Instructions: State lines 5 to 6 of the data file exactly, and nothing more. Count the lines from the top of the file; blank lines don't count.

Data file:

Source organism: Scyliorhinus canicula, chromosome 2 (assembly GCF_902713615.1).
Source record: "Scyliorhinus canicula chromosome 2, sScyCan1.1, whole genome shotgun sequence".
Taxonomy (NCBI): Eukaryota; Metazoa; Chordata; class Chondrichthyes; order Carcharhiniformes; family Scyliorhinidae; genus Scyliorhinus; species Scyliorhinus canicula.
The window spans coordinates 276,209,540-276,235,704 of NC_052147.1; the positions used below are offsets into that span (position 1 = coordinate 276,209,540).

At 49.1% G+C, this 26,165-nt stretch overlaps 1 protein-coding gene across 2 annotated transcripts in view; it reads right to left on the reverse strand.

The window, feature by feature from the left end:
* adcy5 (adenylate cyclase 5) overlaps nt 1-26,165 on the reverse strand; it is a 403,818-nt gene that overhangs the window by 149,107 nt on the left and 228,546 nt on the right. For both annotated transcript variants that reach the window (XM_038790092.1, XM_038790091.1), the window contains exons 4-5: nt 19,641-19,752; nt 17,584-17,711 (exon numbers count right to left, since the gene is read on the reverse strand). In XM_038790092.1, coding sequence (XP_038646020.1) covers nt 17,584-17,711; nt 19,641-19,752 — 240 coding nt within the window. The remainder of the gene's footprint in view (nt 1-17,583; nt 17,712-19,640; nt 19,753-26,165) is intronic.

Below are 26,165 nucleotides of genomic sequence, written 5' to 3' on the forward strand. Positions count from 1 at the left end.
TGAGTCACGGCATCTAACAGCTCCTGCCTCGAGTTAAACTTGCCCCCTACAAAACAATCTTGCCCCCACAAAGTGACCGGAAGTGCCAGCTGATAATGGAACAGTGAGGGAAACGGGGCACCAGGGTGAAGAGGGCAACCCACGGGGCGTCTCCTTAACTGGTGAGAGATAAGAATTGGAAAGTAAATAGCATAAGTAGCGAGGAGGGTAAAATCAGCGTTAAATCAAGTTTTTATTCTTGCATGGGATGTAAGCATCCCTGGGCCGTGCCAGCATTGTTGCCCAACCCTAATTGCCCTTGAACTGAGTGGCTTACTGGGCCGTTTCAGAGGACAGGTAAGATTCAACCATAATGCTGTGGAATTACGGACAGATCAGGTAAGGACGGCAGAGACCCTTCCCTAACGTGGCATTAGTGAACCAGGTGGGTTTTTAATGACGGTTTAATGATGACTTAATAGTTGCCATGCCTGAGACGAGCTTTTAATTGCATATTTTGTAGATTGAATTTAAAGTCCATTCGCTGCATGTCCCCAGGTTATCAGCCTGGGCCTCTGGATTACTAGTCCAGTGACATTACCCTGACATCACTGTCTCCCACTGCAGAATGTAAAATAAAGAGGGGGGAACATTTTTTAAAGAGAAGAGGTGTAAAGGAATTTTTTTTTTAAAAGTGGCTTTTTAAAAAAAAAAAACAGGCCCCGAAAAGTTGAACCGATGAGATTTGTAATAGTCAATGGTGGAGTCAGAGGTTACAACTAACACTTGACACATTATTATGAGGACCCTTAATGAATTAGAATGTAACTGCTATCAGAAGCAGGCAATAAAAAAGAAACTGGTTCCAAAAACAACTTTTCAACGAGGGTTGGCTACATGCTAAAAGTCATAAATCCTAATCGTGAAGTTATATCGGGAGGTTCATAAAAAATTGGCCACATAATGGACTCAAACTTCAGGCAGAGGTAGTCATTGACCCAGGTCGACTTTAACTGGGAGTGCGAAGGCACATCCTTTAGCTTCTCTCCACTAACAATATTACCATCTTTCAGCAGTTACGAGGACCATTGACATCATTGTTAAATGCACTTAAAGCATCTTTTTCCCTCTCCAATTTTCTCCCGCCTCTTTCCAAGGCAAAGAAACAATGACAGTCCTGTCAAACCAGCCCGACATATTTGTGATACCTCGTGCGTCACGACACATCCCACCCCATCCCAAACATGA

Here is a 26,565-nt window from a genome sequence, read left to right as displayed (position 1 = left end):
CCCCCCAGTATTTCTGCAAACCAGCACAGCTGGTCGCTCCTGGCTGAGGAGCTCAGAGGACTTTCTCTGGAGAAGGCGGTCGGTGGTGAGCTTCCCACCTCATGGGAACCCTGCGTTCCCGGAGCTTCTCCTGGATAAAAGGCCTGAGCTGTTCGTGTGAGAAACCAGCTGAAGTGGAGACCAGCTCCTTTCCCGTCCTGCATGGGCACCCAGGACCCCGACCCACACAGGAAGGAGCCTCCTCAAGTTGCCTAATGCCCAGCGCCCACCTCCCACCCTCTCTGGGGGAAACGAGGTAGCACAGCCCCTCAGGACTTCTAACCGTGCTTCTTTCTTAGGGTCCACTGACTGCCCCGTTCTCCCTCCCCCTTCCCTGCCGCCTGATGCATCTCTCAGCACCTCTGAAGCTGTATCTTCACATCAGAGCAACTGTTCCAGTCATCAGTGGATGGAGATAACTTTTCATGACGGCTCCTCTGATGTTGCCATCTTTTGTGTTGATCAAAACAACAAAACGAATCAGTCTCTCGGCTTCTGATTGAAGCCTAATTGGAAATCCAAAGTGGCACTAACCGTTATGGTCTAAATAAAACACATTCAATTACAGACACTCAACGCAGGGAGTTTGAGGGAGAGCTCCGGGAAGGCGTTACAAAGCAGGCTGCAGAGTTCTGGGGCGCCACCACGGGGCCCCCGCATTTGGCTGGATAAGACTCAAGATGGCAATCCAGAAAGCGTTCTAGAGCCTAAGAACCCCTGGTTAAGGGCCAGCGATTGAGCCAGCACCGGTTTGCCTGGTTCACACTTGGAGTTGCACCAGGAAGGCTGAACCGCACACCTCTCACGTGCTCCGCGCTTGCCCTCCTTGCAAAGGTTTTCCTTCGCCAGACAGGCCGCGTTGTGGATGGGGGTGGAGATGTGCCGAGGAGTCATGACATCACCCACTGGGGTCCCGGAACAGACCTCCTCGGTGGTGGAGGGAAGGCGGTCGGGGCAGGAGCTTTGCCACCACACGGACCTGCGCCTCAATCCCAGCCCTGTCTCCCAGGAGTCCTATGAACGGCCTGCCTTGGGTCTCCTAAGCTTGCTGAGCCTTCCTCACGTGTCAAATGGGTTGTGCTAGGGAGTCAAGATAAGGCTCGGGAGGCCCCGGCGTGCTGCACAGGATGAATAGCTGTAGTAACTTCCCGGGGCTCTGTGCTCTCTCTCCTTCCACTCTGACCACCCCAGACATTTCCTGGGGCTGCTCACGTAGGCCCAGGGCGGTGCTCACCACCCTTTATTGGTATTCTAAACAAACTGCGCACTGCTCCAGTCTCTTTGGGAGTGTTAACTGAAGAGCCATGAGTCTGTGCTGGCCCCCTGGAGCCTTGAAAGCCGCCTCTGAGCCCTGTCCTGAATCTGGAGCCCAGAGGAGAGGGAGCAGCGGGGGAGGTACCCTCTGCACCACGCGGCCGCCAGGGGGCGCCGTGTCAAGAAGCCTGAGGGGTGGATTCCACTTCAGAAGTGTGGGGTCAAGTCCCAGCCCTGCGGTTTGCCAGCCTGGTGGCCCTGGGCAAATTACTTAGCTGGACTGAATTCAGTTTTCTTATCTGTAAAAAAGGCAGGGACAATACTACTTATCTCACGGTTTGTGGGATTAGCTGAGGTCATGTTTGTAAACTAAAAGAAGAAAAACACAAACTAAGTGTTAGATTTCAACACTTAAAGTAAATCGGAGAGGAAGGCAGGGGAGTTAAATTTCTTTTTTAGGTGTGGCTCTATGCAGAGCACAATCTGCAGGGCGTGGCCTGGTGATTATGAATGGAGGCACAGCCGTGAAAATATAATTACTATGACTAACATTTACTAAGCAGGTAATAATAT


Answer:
At 49.1% G+C, this 26,165-nt stretch overlaps 1 protein-coding gene across 2 annotated transcripts in view; it reads right to left on the reverse strand.

The window, feature by feature from the left end: